The reputation for German wines on the world vino market is that of producing a fine elegant white wine. There are thirteen regions in Germany that produce the wines of this country and they bring to the world about three percent of all produced. While Germany is best known for white wines, there are some fine examples of red wines coming out of the country. The darker variations are difficult to grow in the German climate and many of them are lighter in appearance than red wines produced in other areas of the world.
The German climate is quite cold and inhospitable to grape growing. Fortunately, the Germans have continued to produce fine wines even with the difficult conditions. Many believe that the soil is responsible for the flavour, but there are other techniques that contribute to the taste. Vintners contribute to the flavour by the method that is used to make the wine as well as the storage. Wines stored in oak barrels retain the flavour of the storage barrel, while others stored in stainless steel do not. The thirteen regions in Germany that produce wine are the Ahr, Moselle, Middle Rhine, Palatinate, Nahe, Rheinhessen, Wurttemberg, Baden, Rheingau, Franconia, Hessian Bergstrasse, Saale Unstrut and Saxony regions. These areas of the country that produce the grapes for German wines run along the Rhine, Main and Moselle rivers. There has been wine production in this part of the world since the days of the Romans.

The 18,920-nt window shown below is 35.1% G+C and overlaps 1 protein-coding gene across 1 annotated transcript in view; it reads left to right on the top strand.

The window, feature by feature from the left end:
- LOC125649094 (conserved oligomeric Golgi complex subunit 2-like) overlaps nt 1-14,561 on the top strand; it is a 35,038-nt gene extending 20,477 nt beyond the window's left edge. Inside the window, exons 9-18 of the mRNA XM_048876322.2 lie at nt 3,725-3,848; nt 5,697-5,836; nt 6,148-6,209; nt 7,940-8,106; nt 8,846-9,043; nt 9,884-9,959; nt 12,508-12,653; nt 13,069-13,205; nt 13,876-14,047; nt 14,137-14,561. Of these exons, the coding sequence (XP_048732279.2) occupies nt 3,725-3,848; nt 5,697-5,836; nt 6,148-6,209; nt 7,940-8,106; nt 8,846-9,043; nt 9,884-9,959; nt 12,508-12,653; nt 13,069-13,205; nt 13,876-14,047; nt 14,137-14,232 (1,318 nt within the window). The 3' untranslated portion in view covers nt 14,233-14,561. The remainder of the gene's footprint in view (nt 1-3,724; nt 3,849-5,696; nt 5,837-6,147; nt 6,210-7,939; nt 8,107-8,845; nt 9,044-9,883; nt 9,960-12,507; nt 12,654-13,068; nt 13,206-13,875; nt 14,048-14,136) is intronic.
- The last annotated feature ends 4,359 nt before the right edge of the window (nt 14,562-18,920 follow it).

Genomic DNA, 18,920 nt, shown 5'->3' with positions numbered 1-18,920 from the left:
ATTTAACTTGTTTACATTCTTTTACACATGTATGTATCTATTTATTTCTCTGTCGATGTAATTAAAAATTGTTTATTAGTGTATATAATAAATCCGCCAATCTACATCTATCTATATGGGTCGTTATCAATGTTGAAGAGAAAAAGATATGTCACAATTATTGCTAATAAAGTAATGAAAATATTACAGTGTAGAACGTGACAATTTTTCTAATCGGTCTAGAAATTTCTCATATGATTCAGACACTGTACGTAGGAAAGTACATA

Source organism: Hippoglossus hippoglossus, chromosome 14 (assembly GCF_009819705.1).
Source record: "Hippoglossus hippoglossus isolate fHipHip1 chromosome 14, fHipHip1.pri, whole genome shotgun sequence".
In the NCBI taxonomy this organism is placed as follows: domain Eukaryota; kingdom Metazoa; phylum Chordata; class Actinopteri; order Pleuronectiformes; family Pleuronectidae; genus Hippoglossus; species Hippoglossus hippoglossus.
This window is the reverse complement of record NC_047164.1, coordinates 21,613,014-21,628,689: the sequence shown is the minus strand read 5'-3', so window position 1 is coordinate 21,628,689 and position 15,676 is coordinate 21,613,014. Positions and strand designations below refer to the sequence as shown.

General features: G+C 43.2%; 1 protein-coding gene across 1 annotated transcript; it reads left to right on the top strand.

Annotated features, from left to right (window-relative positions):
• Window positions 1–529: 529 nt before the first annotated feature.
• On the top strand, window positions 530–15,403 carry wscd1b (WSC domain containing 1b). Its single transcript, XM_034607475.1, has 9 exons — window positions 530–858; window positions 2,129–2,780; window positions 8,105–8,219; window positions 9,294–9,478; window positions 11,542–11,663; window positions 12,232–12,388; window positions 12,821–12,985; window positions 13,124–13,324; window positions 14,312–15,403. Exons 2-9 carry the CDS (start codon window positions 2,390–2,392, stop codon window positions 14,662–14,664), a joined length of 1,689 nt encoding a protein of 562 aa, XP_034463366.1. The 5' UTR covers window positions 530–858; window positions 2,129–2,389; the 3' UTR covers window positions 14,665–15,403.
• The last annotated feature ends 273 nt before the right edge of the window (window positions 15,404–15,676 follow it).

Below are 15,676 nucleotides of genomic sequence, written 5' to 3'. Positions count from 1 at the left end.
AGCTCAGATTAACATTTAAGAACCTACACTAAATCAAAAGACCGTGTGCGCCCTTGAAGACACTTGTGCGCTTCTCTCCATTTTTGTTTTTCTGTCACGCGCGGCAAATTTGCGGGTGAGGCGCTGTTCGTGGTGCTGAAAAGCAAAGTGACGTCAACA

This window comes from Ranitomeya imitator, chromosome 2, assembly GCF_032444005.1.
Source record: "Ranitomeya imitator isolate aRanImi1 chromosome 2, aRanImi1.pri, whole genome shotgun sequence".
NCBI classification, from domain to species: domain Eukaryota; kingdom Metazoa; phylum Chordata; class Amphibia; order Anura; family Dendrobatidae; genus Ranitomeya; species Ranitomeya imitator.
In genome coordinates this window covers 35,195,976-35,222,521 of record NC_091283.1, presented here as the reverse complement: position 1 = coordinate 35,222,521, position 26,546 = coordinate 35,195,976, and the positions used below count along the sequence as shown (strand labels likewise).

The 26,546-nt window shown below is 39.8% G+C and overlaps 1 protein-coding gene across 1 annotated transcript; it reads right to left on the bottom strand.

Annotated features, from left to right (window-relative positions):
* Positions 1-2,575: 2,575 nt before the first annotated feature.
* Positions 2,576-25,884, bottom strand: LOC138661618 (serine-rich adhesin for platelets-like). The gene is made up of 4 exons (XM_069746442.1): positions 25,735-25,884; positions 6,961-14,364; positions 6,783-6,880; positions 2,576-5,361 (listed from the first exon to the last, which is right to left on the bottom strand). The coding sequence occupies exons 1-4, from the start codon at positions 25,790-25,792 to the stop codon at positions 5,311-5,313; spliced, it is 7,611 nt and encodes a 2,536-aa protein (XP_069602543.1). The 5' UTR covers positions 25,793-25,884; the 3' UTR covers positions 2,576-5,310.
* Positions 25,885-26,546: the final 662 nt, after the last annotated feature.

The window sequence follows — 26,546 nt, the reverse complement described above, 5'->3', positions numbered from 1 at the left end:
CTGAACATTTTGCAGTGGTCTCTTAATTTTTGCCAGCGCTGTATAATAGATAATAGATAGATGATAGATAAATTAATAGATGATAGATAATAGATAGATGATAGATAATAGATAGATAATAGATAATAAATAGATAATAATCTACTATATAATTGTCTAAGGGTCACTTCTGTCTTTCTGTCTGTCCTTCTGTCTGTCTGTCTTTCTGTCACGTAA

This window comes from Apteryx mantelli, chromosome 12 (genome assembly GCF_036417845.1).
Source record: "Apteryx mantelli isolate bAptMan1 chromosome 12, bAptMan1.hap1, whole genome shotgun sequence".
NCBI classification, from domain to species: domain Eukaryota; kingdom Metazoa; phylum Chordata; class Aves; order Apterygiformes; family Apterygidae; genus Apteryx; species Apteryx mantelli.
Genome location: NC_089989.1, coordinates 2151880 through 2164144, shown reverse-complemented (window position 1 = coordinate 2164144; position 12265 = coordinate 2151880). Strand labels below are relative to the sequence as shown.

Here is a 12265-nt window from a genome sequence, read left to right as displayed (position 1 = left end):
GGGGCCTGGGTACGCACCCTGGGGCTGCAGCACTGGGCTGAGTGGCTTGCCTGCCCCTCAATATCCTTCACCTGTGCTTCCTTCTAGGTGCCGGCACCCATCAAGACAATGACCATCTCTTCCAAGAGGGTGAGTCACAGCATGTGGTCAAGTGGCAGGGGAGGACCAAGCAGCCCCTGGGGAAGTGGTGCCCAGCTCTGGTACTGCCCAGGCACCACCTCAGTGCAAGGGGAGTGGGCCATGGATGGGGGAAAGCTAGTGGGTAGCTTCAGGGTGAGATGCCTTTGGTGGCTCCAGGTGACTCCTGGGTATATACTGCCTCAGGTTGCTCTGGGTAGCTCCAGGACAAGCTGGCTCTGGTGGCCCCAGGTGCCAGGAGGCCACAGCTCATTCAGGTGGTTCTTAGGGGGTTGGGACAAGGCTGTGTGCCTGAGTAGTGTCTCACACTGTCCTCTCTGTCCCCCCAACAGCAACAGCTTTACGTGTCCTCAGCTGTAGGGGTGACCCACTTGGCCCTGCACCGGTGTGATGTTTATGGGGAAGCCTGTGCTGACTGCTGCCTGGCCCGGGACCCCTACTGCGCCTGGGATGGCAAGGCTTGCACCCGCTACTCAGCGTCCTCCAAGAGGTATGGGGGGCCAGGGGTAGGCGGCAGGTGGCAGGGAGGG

The grapes used in German wine production are mainly Riesling. The climate in Germany gives the grapes a chance to ripen slowly. The Riesling variety has a distinctive flavour with a great deal of nuance. It is the variety that is most closely associated with German wine. Germany, however, has other varieties that are as flavourful and distinctive as Riesling. Germany grows rivaner, pinot gris, pinot blanc, pinot noir and silavner. A third of the wine produced in Germany is made from the pinot noir variety of dark grape. The Riesling wines are some of the more complex of all the German varieties. The grapes have a fruity flavour which the vintners in Germany emphasize. The citrus, apple, and apricot flavours are distinctive in Riesling wines.
German wines have some lower quality wines produced for their low cost to consumers. Unfortunately, many of these wines have become what many people associate with German production. It is necessary to dig a little deeper into your pocket to find the better quality German wines. A good example of this type is Liebfraumilch which has a very sweet and bland flavour. The does make it very inexpensive, however. Germans are famous for white wines, but there are some light red wines worth checking out. There has been an increase in red wines in recent times because of consumer demand. If your only experience with very sweet white wines, you are missing out on some elegantly smooth vintages.